BEIRUT — Fresh from declaring that they had seized an important military airport and an air defense base just outside Damascus, Syrian rebels Monday said they overran a hydroelectric dam in the north of the country.
It is the latest in a monthlong string of tactical successes that demonstrate the rebels’ ability to erode the government’s dominance in the face of withering aerial attacks.
Amateur video, which could not be verified, showed what purported to be rebel soldiers ransacking boxes of captured weapons, including hand grenades and rocket- propelled grenades, at the Tishrin Dam near the town of Manbij.
“Here are your spoils, Bashar,” a voice can be heard saying, referring to President Bashar Assad. “Here are your weapons, Bashar. God is great,” a rebel exclaims as two men are filmed carrying off a trunk of munitions.
Rebel forces had been besieging the dam’s defenses on the Euphrates River for days.
The footage seemed to have been recorded in darkness. The British-based Syrian Observatory for Human Rights, which compiles its reports from militants on the ground, said the rebels overran the facility before dawn.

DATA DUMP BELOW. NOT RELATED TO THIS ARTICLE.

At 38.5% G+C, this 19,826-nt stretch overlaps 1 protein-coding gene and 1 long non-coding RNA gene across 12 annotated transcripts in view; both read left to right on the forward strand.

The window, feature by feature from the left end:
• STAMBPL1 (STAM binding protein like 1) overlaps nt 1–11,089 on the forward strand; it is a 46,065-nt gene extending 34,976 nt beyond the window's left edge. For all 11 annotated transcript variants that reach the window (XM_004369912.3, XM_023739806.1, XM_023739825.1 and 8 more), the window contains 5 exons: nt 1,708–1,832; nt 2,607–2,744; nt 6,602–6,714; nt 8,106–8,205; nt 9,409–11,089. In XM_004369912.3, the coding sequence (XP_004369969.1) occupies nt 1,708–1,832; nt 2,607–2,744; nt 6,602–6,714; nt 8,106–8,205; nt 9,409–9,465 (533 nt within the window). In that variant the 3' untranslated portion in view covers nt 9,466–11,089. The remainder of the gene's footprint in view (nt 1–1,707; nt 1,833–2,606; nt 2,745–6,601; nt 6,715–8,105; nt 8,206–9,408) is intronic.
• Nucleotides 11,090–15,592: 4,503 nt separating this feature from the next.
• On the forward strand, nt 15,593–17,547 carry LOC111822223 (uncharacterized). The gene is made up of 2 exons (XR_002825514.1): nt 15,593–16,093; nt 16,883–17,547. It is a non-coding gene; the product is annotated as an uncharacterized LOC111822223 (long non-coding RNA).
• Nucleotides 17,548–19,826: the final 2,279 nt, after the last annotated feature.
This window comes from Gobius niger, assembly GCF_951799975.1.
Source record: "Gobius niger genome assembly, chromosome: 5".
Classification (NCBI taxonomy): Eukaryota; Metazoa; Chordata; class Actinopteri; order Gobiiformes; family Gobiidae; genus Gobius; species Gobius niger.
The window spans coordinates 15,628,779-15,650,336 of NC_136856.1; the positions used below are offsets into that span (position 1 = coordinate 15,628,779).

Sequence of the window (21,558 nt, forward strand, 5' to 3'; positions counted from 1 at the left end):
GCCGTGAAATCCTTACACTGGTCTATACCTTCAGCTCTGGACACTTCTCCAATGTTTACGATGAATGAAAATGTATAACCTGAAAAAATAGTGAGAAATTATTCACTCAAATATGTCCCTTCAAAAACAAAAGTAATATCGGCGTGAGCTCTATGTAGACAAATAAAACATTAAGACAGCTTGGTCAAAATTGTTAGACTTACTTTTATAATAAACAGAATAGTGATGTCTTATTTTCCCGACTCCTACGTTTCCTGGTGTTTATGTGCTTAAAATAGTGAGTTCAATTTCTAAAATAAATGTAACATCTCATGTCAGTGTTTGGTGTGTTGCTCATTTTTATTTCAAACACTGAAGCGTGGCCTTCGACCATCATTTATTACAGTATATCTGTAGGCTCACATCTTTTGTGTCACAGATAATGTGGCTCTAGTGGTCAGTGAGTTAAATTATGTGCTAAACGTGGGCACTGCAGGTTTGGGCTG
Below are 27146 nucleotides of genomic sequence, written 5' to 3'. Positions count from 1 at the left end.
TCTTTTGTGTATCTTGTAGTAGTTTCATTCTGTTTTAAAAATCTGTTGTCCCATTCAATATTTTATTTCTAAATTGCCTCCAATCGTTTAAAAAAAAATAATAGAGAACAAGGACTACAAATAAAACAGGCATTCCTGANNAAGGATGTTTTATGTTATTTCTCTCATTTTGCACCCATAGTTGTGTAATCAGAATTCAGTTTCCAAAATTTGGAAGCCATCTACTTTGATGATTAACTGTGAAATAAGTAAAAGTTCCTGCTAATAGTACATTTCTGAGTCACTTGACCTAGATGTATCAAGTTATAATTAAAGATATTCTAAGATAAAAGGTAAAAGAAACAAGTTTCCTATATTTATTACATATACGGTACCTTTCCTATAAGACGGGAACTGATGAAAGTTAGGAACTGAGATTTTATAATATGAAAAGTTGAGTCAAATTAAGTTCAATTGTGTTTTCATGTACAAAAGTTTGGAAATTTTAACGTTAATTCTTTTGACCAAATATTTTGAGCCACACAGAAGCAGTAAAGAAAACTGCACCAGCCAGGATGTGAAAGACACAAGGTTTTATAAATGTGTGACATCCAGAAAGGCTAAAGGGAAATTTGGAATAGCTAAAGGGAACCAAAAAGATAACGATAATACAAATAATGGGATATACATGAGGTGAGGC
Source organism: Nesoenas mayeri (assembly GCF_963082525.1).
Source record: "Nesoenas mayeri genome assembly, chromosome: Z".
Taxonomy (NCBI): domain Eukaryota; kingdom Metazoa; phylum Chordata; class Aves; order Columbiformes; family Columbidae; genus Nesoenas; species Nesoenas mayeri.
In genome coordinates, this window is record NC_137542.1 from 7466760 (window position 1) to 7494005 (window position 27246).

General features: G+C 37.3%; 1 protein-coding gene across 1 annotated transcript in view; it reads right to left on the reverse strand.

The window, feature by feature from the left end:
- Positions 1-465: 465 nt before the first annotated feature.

The dam supplies electricity to several parts of Syria, the activists said, and lies on an axis between the northern provinces of Raqa and Aleppo, apparently broadening the rebels’ potential supply lines in northern Syria.
Over the past month, rebels have seized or damaged major military bases, making off with armored vehicles, anti-aircraft weapons and other equipment they desperately need to break the stalemate in the grinding conflict, which has taken more than 30,000 lives.
On Monday, the conflict was reported once again to have spilled beyond Syria’s border, drawing in Turkish anti-aircraft gunners who were said by the insurgents to have opened fire on a government warplane that appeared to have entered Turkish airspace as it attacked rebel positions in the Syrian town of Atma, just across the Turkish-Syrian border.
Government warplanes also attacked the Bab al-Hawa border crossing at the Turkish border, an area where rebels have enjoyed control for several months.